I have much data on many HDD's to transfer and move around, and would like the FASTEST DATA TRANSFERS possible. Looking for recommendations.

Please know that I am a novice.  Thank you.
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Connect the disks directly to the internal connectors of the PC's mainboard. Don't use anything USB. That will give you the best speeds.
JeffereenerAuthor Commented:
Really, rindi?  Fascinating...okay, I will look into that.  Any details welcome, since I'm not even sure what you mean when you say "internal connectors," though I suspect it is the ports the hard drives are plugged into... or no?  Is that the proper technical term, 'internal connectors'?  (Told you I was a novice!! Lol)
Yes, it's the SATA connections of your mainboard.
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JeffereenerAuthor Commented:
SATA on mainboard
So, I simply directly connect from one of these (probably a 6GB SATA, right?) to the HDD's I'm moving data to and from... and that's much faster than USB?  In other words, internal drives transport data much quicker than external ones.  Okay, this is an excellent understanding.  Thank you. Please confirm that I am correct in my assessment of your answer.
it depends a bit on your hardware connection - but in general it is true that the internal sata is faster than your USB for that board
max speed of usb 1 =12 Mbits
max speed of usb 2 =480 Mbits
max speed of usb 3 =5 Gbits
 max speed of usb 3.1 =  10 GBits
more about usb :  https://en.wikipedia.org/wiki/USB

sata 1 = 1.5 Gbits
sata 2 = 3 Gbits
sata 3 = 6 Gbits
Sata 3.2 = 16 Gbits

you see also that a usb 3 connection is a bit faster than sata 2 , and just slower than sata 3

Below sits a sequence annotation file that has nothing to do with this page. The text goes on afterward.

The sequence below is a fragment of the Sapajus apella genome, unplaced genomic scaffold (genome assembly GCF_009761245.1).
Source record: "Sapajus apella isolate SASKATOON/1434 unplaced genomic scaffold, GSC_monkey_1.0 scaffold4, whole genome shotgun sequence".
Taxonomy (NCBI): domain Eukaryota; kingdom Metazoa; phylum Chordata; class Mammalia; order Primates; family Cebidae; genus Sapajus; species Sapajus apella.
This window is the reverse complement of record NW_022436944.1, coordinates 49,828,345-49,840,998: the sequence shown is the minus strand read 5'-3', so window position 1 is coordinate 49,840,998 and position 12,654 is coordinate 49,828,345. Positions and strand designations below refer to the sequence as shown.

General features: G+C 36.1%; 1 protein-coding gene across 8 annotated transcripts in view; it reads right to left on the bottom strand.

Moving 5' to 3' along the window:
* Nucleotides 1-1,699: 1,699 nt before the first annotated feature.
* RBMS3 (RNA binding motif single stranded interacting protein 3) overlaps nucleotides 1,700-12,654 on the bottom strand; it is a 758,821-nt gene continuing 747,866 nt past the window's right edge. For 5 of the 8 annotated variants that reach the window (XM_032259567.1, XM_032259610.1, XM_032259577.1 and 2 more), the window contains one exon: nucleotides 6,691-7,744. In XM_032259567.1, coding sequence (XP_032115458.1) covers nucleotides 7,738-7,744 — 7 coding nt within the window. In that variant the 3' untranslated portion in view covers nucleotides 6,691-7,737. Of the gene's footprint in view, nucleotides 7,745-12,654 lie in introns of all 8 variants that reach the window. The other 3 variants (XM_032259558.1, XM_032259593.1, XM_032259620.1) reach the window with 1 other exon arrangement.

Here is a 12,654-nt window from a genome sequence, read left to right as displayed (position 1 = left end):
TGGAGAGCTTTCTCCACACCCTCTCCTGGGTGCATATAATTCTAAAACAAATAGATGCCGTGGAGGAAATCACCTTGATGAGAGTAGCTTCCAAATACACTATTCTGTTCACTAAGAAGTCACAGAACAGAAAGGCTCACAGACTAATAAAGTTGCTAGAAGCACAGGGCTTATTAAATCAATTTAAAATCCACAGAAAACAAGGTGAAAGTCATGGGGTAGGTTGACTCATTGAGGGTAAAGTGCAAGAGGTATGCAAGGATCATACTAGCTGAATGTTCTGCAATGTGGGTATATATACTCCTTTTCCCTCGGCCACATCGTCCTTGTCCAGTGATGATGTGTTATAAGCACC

USB/Firewire is always slower than direct connections to the mainboard's HD ports. The disks are still SATA, and the USB to SATA bridge, as well as the USB to mainboard has a lot of overhead/conversion/traveling to do before it reaches the chipset and CPU. The internal disk controller of the PC is already connected to the chipset. So even if you use very fast USB or Firewire ports it will be slow in the long run.

Yes, just attach your disks to the free SATA ports of your mainboard.
you can also connect on many boards more than 1 disk drive, so that may help too
JeffereenerAuthor Commented:
I can put about eight drives in my PC.  I put 5 in originally, 3 of which weren't functioning properly very early into the build. I ignored them, and utilized external drives instead. Like I said, I'm used to having issues on top of my issues.  Does this industry have anything that actually works out of the box?  I say that with both a tinge of humor and a tinge of disdain - sorry for being less than optimistic - I am trying to be more "open" to the processes, but... it's a challenge to be positive when nothing you try seems to work.

BTW, your answers are excellent; I see now that making it all work inside the PC is the way to go, and external drives are less necessary, too. This is a good solution, I just have to make each drive I mount actually work, which I am crossing my fingers I'll be able to do.... as soon as I figure out how to get the O/S on ONE drive!!  Thanks rindi, and nobus: I more clearly understand this now, for sure.  

Oh, and one more question: getting into the higher speeds of USB 3 and 3.1 and SATA 3 and 3.2... all such hardware connections have to meet that particular type (slowest link is the speed of the transfer), so I'm also assuming in order to achieve such speeds, I'll have to have a motherboard, cables, and HDD's that all have that particular designation (i.e., SATA 3.2 or USB 3.1).  But these would, indeed, speed the transfer of data significantly by the looks of things.

Thanks for the insights!
Maybe if internal disks didn't work, that could have been because of the power supply not being able to provide the system with enough power. Another reason the disks didn't work could also have been because many of those boards have more than one disk controller, with different controller chips, and with different fake-RAID functions. Maybe you had the disks connected to ports that were setup for RAID (normally you can and should disable any RAID options within the BIOS. You also usually need to enable them in the BIOS, not all ports need to be enabled by default.